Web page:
Vibration Equipment Reduces Dried Fruit Stickiness

Sept. 28, 2006
With the trend for portable yet healthful foods, Ocean Spray Craisins -- sweetened dried cranberries -- are in high demand. To keep pace with the product’s popularity, Ocean Spray is adding production capacity at a fast pace.
Bob Lowder eyes the Iso-Flo conveyors at one of the Ocean Spray's Craisins lines.

Just this past May, Ocean Spray started up its fourth sweetened dried cranberry (SDC) production line, investing $15 million to process an additional 10-12 million lbs. of Craisins per year.

That kind of success brings with it a sticky problem: how to move these little treats in automated fashion. "The Craisins stick to any conventional belt conveyor, and just about everything else they come in contact with," says Bob Lowder, manager of capital engineering and MRO (maintenance, repair and operations) in the Lakeville, Mass., headquarters of the cranberry cooperative.

The cranberries start as frozen, hard marbles that are sliced, extracted, infused, dried and packaged, in a simplistic overview of the process. At each stage, they have dramatically different characteristics, which require unique handling solutions. Early in the process, the berries become wet, sticky and hard to handle. Near the end, they are hot, sticky and tacky.

"At our SDC plants, we operate 24/7. We're lightly crewed with highly automated systems," Lowder says. "Ocean Spray uses state-of-the-art equipment to ensure the highest product quality and product integrity. In terms of production efficiencies, we're spoiled. Our expectation for all our suppliers is that the equipment run unattended."

But those sticky, little dried cranberries seemed to defy automated material handling – at least an off-the-shelf solution. After rejecting some conventional products and having had good experiences in other plants with Key Technology Inc. (Ocean Spray gave Key a Supplier of the Year Award a few years ago), Ocean Spray officials partnered with Key to develop a unique solution for this challenging product and process.

Two production lines in Tomah, Wis., and two more in Middleboro, Mass., all depend on SmartShaker technology solutions from Key to handle a wide range of processes. Key's willingness to customize equipment and the expertise of its engineering staff were critical factors in the success of those lines.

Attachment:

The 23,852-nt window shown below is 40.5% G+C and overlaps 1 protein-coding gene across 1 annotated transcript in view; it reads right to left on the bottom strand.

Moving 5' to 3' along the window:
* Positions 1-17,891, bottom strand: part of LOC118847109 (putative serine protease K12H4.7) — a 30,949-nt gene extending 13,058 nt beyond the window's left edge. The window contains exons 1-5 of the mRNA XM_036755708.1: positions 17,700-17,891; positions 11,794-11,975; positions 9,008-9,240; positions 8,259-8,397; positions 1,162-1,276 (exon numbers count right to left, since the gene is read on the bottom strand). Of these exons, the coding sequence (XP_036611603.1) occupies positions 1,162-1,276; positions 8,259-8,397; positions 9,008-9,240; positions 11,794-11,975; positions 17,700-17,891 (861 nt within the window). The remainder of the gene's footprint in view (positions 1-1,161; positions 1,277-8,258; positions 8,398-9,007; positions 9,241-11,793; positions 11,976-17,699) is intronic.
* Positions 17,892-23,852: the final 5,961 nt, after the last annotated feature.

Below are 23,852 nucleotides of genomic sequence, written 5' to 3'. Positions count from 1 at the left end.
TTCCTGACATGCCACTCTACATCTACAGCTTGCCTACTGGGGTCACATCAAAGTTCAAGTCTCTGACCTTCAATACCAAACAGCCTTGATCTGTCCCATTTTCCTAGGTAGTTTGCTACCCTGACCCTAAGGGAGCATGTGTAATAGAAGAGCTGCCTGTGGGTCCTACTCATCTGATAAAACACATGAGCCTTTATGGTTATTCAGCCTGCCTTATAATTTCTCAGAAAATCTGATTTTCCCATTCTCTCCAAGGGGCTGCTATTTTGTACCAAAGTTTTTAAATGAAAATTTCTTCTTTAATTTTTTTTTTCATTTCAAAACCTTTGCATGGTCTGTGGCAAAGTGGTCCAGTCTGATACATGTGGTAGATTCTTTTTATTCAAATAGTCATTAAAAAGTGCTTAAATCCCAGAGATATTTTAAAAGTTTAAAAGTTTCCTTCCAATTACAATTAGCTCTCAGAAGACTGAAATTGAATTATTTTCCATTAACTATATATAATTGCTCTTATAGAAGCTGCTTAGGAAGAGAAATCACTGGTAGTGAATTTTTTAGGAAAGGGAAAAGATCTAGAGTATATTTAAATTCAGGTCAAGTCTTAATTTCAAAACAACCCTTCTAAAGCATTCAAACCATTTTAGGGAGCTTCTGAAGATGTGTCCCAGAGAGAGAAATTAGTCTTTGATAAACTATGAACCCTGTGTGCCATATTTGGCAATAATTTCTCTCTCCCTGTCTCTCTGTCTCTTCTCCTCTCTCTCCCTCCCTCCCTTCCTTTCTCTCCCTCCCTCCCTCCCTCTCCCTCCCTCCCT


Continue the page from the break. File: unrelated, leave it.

"From the first piece of equipment on the processing line to the packaging equipment, Key handles our product," says Lowder. With dozens of Iso-Flo vibratory shakers on each of Ocean Spray's SDC lines, the versatile equipment is used to clean, wash, dewater, de-syrup, size, grade and convey at multiple points along the line.

"A lot of engineering - a lot of science - went into each Iso-Flo shaker here. Every one was customized for us. We've found the engineering and technical sales staff at Key to be willing and eager to accept any challenge. Design and development are their specialties," said Lowder.

All the Iso-Flo vibratory shakers use proprietary Iso-Drive frame-mounted drives, and StrongArm, Key's proprietary spring arm assemblies, which distribute energy equally to all parts of the conveyor bed in a controlled natural-frequency operation. With low amplitude, high frequency movement, Iso-Flo shakers minimize product degradation and reduce maintenance.

"The maintenance-free aspect of the Iso-Flo shakers is a huge improvement over other technologies we've had," adds Lowder. "We handle routine preventative maintenance and we're all set."
Key designs the stainless steel Iso-Flo shakers to require minimal cleaning. The shakers have rounded edges, sealed isolation springs and a smooth 2B surface finish. "We've even got customized legs that are tapered to eliminate areas where product and liquids can get hung up. These shakers are super hygienic and easy to clean," says Lowder.

Since first introducing Craisins in 1993, the fruit treat has grown into a significant business for Ocean Spray. And more growth is expected. "Long-range plans show we need another 30 million lbs. of production capacity relatively quickly," says Lowder. A new manufacturing line in Markham, Wash., which will begin operating in the spring of 2007, will add 15 million lbs., and there are plans for a sixth line in 2009.

"For the new line going into Markham, we'll use Key shakers again," notes Lowder. "Their technology is clearly at the forefront, and we couldn't be happier with them. But, we are trying something new in Markham, too – we'll be installing Key's new laser sorter. After running two sorters side-by-side, we decided that Key's Raptor is the right system for us in this application."

The new Optyx sorter with Raptor laser going into the Markham facility combines Key's color cameras and sorting platform with laser technology. Color sorting maximizes the detection and removal of defects while laser sorting detects and removes foreign material. Combining the two should improve product quality and food safety.

For more information, call Key Technologies at 509-529-2161, or see